reasonable people would reach the same result? Sierra Club v. Kiawah

Resort Associates, 318 S.C. 119, 456 S.E.2d 397 (1995). Having found

such evidence, we reverse the decision of the Court of Appeals which itself

reversed petitioner's denial of benefits.



REVERSED.

MOORE, WALLER, and BURNETT, JJ., concur. TOAL, A.J.,

dissenting in a separate opinion.





p.14


HENDLEY. et al. v. S.C. BUDGET AND CONTROL BOARD. etc.

TOAL, A.J.: The majority holds that the State Health Plan is not

obligated to pay for Mrs. Hendley's "cranial hair vacuum prosthesis" because

the prosthesis does not identify or treat Mrs. Hendley's medical condition and

has non-therapeutic uses. The majority therefore reverses the Court of

Appeals' decision in Hendley v. South Carolina State Budget and Control

Board, 325 S.C. 413, 381 S.E.2d 159 (Ct. App. 1996. I would hold that the

hair prosthesis sought by Mrs. Hendley is,covered by her health plan. I

would therefore affirm the Court of Appeals' opinion. Accordingly, I dissent.





Mrs. Hendley suffers from alopecia universalis which, as noted by the

Court of Appeals, results in the loss of all scalp and body hair, including the

eyelashes and eyebrows. Mrs. Hendley's doctor prescribed the cranial hair

vacuum prosthesis for her condition. Mrs. Hendley's health plan covers

"medical services and supplies Medically Necessary in the diagnosis or

treatment of an illness or injury . . . [including] Prosthetic Appliances

necessary for the alleviation or correction of conditions caused by trauma or

disease . . . ." (Emphasis added). The health plan further defines medically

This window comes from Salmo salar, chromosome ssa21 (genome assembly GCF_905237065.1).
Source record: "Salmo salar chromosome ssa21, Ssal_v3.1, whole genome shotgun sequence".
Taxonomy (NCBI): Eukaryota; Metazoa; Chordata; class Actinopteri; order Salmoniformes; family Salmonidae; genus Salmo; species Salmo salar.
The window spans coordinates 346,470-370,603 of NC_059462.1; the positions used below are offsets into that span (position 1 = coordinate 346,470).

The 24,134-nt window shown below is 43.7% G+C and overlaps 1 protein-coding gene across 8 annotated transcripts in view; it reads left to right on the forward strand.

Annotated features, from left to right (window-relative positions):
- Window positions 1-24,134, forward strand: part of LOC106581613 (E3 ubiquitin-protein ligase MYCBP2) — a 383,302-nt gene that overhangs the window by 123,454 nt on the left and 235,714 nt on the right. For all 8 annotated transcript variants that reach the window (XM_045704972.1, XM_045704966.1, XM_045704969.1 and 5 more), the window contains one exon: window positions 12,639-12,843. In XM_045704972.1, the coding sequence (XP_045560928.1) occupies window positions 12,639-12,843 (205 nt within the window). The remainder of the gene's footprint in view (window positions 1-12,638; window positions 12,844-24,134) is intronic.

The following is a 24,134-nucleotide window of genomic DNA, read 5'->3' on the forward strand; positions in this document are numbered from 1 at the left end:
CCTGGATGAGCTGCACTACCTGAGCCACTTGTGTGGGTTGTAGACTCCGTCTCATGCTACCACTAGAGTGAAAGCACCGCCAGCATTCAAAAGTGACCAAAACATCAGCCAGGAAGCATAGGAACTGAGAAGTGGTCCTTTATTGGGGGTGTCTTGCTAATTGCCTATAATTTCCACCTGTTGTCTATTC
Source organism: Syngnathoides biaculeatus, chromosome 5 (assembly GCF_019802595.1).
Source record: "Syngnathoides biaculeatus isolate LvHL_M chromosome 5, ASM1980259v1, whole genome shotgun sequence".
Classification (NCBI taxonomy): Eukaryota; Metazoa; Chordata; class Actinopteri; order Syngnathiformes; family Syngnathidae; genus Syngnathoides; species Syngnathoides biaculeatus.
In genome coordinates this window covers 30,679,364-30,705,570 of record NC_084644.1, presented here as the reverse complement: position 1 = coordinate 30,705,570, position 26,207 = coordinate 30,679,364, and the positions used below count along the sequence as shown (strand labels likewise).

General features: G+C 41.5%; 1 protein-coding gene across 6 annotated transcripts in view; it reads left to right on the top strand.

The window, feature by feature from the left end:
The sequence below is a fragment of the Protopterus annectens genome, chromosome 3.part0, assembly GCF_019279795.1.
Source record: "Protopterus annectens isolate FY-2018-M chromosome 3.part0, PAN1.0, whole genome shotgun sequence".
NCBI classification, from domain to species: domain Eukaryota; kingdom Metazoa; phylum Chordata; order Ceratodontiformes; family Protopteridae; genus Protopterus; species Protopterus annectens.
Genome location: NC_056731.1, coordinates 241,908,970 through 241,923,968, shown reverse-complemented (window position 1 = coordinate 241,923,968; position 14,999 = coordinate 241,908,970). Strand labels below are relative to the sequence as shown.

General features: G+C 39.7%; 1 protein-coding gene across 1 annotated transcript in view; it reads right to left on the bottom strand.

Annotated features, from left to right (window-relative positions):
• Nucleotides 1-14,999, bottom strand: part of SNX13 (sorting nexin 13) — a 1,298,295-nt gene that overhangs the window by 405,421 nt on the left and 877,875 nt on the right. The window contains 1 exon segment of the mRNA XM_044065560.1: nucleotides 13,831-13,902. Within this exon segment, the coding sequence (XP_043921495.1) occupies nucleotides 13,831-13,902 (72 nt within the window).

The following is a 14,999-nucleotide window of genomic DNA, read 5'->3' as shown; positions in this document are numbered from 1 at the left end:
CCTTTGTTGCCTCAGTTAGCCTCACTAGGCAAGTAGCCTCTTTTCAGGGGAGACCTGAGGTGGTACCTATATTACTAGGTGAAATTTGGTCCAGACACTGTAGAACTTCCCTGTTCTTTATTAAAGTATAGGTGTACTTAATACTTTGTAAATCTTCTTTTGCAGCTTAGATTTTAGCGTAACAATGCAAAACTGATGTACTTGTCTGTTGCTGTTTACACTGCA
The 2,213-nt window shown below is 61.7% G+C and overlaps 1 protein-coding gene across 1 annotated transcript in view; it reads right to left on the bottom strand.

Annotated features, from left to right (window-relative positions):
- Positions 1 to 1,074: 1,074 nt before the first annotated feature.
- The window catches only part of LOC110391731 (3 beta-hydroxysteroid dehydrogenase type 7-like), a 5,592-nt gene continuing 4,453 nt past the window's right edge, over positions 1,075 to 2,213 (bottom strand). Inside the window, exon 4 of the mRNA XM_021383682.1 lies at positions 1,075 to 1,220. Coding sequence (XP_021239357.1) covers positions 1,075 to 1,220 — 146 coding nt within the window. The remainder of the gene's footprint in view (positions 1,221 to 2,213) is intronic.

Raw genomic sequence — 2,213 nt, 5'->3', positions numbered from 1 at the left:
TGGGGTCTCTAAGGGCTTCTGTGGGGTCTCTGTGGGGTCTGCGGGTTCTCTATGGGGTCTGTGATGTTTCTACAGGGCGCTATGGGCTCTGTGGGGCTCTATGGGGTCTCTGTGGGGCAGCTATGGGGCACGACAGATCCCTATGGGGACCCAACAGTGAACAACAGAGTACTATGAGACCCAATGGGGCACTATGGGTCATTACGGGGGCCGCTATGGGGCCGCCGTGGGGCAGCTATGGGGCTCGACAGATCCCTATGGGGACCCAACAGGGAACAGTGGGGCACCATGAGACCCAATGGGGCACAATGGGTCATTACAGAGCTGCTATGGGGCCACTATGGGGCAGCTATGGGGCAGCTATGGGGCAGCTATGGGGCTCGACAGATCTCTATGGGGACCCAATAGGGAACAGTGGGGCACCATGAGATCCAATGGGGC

necessary as a "service or supply that is required to identify or treat an

illness or injury . . ." The health plan excludes prosthetic devices that have

non-therapeutic uses.





Exclusions in an insurance policy are always construed most strongly

against the insurer. Boggs v. Aetna Casualty and Surety Co., 272 S.C. 460,

252 S.E.2d 565 (1979). In my view, the hair prosthesis sought by Mrs.

Hendley in this case serves the same function and purpose as other

prosthetic devices which presumably would be covered under her health plan.

Just like an artificial limb or eye, the hair prosthesis "corrects" the condition

caused by alopecia universalis in that it replaces a part of the body lost due

to the disease. Its therapeutic value in this regard is no less real than that

attributed to traditional limb prostheses.





As stated in Abernathy v. Prudential Ins. of America, 274 S.C. 388, 264

S.E.2d 836 (19SO), the term "necessary" is best construed as what is

"appropriate" for the insured's condition. Clearly, a hair prosthesis is an

appropriate treatment for an otherwise incurable disease that results in the

loss of all body hair. Admittedly, all prosthetic devices have some degree of

cosmetic or non-therapeutic value. However, this fact alone would not

exclude a prosthesis from coverage under Mrs. Hendley's health plan. Thus,

in my opinion, Mrs. Hendley's hair prosthesis is covered by her health

insurance.



p. 15